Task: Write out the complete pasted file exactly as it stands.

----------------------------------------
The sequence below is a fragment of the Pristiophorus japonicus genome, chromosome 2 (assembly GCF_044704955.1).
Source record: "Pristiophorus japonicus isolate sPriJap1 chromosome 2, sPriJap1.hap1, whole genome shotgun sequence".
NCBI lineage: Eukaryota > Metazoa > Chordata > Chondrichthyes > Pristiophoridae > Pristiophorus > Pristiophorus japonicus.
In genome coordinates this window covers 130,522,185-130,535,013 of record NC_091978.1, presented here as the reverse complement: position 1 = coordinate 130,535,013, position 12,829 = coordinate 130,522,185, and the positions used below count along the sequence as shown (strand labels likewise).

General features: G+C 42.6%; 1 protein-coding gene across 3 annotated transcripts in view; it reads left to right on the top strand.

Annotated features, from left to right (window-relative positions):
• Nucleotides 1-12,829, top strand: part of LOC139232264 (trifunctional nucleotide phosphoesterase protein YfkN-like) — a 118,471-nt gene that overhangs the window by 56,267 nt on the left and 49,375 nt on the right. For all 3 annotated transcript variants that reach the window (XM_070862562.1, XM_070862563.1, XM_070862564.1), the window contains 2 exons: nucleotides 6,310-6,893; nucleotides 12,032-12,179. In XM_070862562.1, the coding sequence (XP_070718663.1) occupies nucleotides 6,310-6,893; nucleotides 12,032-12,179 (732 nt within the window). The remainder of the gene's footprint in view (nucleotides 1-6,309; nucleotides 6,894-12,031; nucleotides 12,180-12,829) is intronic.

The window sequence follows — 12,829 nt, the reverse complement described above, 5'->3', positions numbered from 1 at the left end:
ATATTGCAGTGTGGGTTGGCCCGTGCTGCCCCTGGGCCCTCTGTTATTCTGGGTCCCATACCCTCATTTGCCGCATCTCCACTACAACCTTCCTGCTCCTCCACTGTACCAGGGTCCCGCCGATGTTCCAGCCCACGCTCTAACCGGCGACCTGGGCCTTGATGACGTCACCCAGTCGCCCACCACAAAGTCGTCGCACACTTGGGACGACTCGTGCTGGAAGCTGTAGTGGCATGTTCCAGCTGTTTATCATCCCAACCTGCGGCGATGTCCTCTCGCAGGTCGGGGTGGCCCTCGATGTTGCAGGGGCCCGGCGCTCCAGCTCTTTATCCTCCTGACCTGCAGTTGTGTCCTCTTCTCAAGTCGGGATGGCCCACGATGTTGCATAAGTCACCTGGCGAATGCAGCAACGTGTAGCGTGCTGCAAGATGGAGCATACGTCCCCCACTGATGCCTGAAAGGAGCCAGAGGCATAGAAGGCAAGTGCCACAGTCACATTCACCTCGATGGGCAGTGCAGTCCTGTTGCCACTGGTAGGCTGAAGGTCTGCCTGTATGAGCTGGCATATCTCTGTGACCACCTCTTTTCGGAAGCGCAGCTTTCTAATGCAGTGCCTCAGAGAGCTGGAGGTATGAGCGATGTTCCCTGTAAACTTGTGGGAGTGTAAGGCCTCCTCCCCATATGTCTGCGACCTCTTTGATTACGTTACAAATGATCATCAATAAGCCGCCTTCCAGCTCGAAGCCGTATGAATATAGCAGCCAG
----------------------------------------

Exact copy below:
The sequence below is a fragment of the Pristiophorus japonicus genome, chromosome 2 (assembly GCF_044704955.1).
Source record: "Pristiophorus japonicus isolate sPriJap1 chromosome 2, sPriJap1.hap1, whole genome shotgun sequence".
NCBI lineage: Eukaryota > Metazoa > Chordata > Chondrichthyes > Pristiophoridae > Pristiophorus > Pristiophorus japonicus.
In genome coordinates this window covers 130,522,185-130,535,013 of record NC_091978.1, presented here as the reverse complement: position 1 = coordinate 130,535,013, position 12,829 = coordinate 130,522,185, and the positions used below count along the sequence as shown (strand labels likewise).

General features: G+C 42.6%; 1 protein-coding gene across 3 annotated transcripts in view; it reads left to right on the top strand.

Annotated features, from left to right (window-relative positions):
• Nucleotides 1-12,829, top strand: part of LOC139232264 (trifunctional nucleotide phosphoesterase protein YfkN-like) — a 118,471-nt gene that overhangs the window by 56,267 nt on the left and 49,375 nt on the right. For all 3 annotated transcript variants that reach the window (XM_070862562.1, XM_070862563.1, XM_070862564.1), the window contains 2 exons: nucleotides 6,310-6,893; nucleotides 12,032-12,179. In XM_070862562.1, the coding sequence (XP_070718663.1) occupies nucleotides 6,310-6,893; nucleotides 12,032-12,179 (732 nt within the window). The remainder of the gene's footprint in view (nucleotides 1-6,309; nucleotides 6,894-12,031; nucleotides 12,180-12,829) is intronic.

The window sequence follows — 12,829 nt, the reverse complement described above, 5'->3', positions numbered from 1 at the left end:
ATATTGCAGTGTGGGTTGGCCCGTGCTGCCCCTGGGCCCTCTGTTATTCTGGGTCCCATACCCTCATTTGCCGCATCTCCACTACAACCTTCCTGCTCCTCCACTGTACCAGGGTCCCGCCGATGTTCCAGCCCACGCTCTAACCGGCGACCTGGGCCTTGATGACGTCACCCAGTCGCCCACCACAAAGTCGTCGCACACTTGGGACGACTCGTGCTGGAAGCTGTAGTGGCATGTTCCAGCTGTTTATCATCCCAACCTGCGGCGATGTCCTCTCGCAGGTCGGGGTGGCCCTCGATGTTGCAGGGGCCCGGCGCTCCAGCTCTTTATCCTCCTGACCTGCAGTTGTGTCCTCTTCTCAAGTCGGGATGGCCCACGATGTTGCATAAGTCACCTGGCGAATGCAGCAACGTGTAGCGTGCTGCAAGATGGAGCATACGTCCCCCACTGATGCCTGAAAGGAGCCAGAGGCATAGAAGGCAAGTGCCACAGTCACATTCACCTCGATGGGCAGTGCAGTCCTGTTGCCACTGGTAGGCTGAAGGTCTGCCTGTATGAGCTGGCATATCTCTGTGACCACCTCTTTTCGGAAGCGCAGCTTTCTAATGCAGTGCCTCAGAGAGCTGGAGGTATGAGCGATGTTCCCTGTAAACTTGTGGGAGTGTAAGGCCTCCTCCCCATATGTCTGCGACCTCTTTGATTACGTTACAAATGATCATCAATAAGCCGCCTTCCAGCTCGAAGCCGTATGAATATAGCAGCCAG